Major League Baseball historian and Society of American Baseball Research (SABR) member, John Thorn, published an essay this week on the intersection of baseball and the pandemic. It’s a fascinating story. We encourage you to read the story (short excerpt below) and post your impressions below in our comment section.
Despite pundit declarations, tv ratings, and generational shifts in how young people choose to divert themselves, baseball is still our national pastime. Part of the reason for that enduring status is that it is the game that connects us with our own pasts — enabling grownups to reflect on their youth, the young to figure out what growing up might mean and, in an important part of aging, retain a bit of childhood’s animating spark.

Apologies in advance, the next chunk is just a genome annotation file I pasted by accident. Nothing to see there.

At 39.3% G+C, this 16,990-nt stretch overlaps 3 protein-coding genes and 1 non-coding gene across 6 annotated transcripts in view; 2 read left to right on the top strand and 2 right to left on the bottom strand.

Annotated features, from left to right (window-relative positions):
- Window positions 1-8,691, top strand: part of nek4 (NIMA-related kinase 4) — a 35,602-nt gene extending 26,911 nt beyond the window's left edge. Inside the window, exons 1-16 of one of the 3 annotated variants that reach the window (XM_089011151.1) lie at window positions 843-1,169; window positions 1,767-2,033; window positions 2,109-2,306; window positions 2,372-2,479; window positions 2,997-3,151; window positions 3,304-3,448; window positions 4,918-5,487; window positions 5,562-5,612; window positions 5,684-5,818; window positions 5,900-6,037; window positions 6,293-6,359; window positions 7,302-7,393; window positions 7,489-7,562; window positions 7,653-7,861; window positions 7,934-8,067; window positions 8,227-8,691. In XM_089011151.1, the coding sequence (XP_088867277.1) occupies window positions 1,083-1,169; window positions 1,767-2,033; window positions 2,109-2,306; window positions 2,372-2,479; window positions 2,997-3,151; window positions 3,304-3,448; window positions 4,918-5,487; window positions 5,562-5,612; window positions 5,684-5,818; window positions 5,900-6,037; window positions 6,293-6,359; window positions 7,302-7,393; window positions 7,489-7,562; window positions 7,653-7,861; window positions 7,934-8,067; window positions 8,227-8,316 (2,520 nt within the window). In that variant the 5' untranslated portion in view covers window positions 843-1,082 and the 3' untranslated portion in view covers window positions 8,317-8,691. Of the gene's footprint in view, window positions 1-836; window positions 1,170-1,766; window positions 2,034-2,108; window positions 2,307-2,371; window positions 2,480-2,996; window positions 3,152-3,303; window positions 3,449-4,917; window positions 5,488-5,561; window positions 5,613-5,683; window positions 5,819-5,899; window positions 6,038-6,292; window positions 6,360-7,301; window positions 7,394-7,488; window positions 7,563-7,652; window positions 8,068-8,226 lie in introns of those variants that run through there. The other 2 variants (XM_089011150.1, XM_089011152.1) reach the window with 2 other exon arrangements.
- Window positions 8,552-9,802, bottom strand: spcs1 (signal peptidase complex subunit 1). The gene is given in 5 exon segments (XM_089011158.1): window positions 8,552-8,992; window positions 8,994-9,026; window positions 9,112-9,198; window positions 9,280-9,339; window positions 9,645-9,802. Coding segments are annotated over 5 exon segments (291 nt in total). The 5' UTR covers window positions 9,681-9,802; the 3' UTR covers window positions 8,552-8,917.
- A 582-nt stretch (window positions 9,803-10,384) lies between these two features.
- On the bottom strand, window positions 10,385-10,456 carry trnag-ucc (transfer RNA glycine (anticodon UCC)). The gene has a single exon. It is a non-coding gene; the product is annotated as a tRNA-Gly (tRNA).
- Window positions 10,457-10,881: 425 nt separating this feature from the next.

Baseball also connects us with a larger extended family, present and past, from parents and grandparents to generations of other Americans about whose past we may know nothing but with whom we may share a vision of the future. Baseball is the game that links us to a time, perhaps more imagined than real, when things seemed better. It is easy today to be romantic about the Greatest Generation, but it was harder to be one of those people then.